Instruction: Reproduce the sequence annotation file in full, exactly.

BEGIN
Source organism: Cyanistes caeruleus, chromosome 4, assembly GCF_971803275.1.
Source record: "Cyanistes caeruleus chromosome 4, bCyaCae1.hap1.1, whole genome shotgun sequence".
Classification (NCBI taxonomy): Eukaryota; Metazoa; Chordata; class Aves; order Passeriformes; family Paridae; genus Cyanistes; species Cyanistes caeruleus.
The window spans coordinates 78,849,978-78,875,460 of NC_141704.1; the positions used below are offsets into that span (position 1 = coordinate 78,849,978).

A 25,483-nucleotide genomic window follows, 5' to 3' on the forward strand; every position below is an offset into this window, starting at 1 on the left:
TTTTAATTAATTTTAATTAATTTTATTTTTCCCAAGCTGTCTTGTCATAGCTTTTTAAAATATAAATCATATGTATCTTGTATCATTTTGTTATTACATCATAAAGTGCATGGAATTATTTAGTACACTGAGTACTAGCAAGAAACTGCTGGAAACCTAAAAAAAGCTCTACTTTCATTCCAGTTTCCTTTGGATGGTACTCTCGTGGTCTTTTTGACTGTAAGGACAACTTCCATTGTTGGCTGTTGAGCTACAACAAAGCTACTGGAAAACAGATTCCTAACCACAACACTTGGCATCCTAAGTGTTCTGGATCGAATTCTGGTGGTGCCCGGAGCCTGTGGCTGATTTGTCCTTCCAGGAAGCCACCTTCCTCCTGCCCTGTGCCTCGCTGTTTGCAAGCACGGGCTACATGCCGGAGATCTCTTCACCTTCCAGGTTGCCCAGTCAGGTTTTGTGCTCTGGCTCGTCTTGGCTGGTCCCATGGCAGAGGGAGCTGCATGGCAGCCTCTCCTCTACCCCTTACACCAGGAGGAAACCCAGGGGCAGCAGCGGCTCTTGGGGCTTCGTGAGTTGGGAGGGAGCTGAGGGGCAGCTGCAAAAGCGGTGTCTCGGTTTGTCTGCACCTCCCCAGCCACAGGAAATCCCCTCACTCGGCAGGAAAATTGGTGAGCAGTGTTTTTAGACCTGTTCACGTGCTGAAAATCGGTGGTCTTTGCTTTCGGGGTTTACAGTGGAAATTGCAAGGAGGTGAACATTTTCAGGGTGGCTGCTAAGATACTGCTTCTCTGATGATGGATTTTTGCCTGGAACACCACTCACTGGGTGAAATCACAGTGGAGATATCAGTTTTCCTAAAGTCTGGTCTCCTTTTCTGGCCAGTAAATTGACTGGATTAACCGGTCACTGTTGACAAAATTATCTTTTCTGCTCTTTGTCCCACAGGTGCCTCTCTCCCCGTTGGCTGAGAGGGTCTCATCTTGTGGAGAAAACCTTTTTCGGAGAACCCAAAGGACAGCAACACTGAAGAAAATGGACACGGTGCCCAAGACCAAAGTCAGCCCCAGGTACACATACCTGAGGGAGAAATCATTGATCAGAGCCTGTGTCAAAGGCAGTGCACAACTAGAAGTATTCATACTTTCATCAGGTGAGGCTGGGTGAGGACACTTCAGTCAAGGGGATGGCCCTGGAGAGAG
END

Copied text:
Source organism: Cyanistes caeruleus, chromosome 4, assembly GCF_971803275.1.
Source record: "Cyanistes caeruleus chromosome 4, bCyaCae1.hap1.1, whole genome shotgun sequence".
Classification (NCBI taxonomy): Eukaryota; Metazoa; Chordata; class Aves; order Passeriformes; family Paridae; genus Cyanistes; species Cyanistes caeruleus.
The window spans coordinates 78,849,978-78,875,460 of NC_141704.1; the positions used below are offsets into that span (position 1 = coordinate 78,849,978).

A 25,483-nucleotide genomic window follows, 5' to 3' on the forward strand; every position below is an offset into this window, starting at 1 on the left:
TTTTAATTAATTTTAATTAATTTTATTTTTCCCAAGCTGTCTTGTCATAGCTTTTTAAAATATAAATCATATGTATCTTGTATCATTTTGTTATTACATCATAAAGTGCATGGAATTATTTAGTACACTGAGTACTAGCAAGAAACTGCTGGAAACCTAAAAAAAGCTCTACTTTCATTCCAGTTTCCTTTGGATGGTACTCTCGTGGTCTTTTTGACTGTAAGGACAACTTCCATTGTTGGCTGTTGAGCTACAACAAAGCTACTGGAAAACAGATTCCTAACCACAACACTTGGCATCCTAAGTGTTCTGGATCGAATTCTGGTGGTGCCCGGAGCCTGTGGCTGATTTGTCCTTCCAGGAAGCCACCTTCCTCCTGCCCTGTGCCTCGCTGTTTGCAAGCACGGGCTACATGCCGGAGATCTCTTCACCTTCCAGGTTGCCCAGTCAGGTTTTGTGCTCTGGCTCGTCTTGGCTGGTCCCATGGCAGAGGGAGCTGCATGGCAGCCTCTCCTCTACCCCTTACACCAGGAGGAAACCCAGGGGCAGCAGCGGCTCTTGGGGCTTCGTGAGTTGGGAGGGAGCTGAGGGGCAGCTGCAAAAGCGGTGTCTCGGTTTGTCTGCACCTCCCCAGCCACAGGAAATCCCCTCACTCGGCAGGAAAATTGGTGAGCAGTGTTTTTAGACCTGTTCACGTGCTGAAAATCGGTGGTCTTTGCTTTCGGGGTTTACAGTGGAAATTGCAAGGAGGTGAACATTTTCAGGGTGGCTGCTAAGATACTGCTTCTCTGATGATGGATTTTTGCCTGGAACACCACTCACTGGGTGAAATCACAGTGGAGATATCAGTTTTCCTAAAGTCTGGTCTCCTTTTCTGGCCAGTAAATTGACTGGATTAACCGGTCACTGTTGACAAAATTATCTTTTCTGCTCTTTGTCCCACAGGTGCCTCTCTCCCCGTTGGCTGAGAGGGTCTCATCTTGTGGAGAAAACCTTTTTCGGAGAACCCAAAGGACAGCAACACTGAAGAAAATGGACACGGTGCCCAAGACCAAAGTCAGCCCCAGGTACACATACCTGAGGGAGAAATCATTGATCAGAGCCTGTGTCAAAGGCAGTGCACAACTAGAAGTATTCATACTTTCATCAGGTGAGGCTGGGTGAGGACACTTCAGTCAAGGGGATGGCCCTGGAGAGAG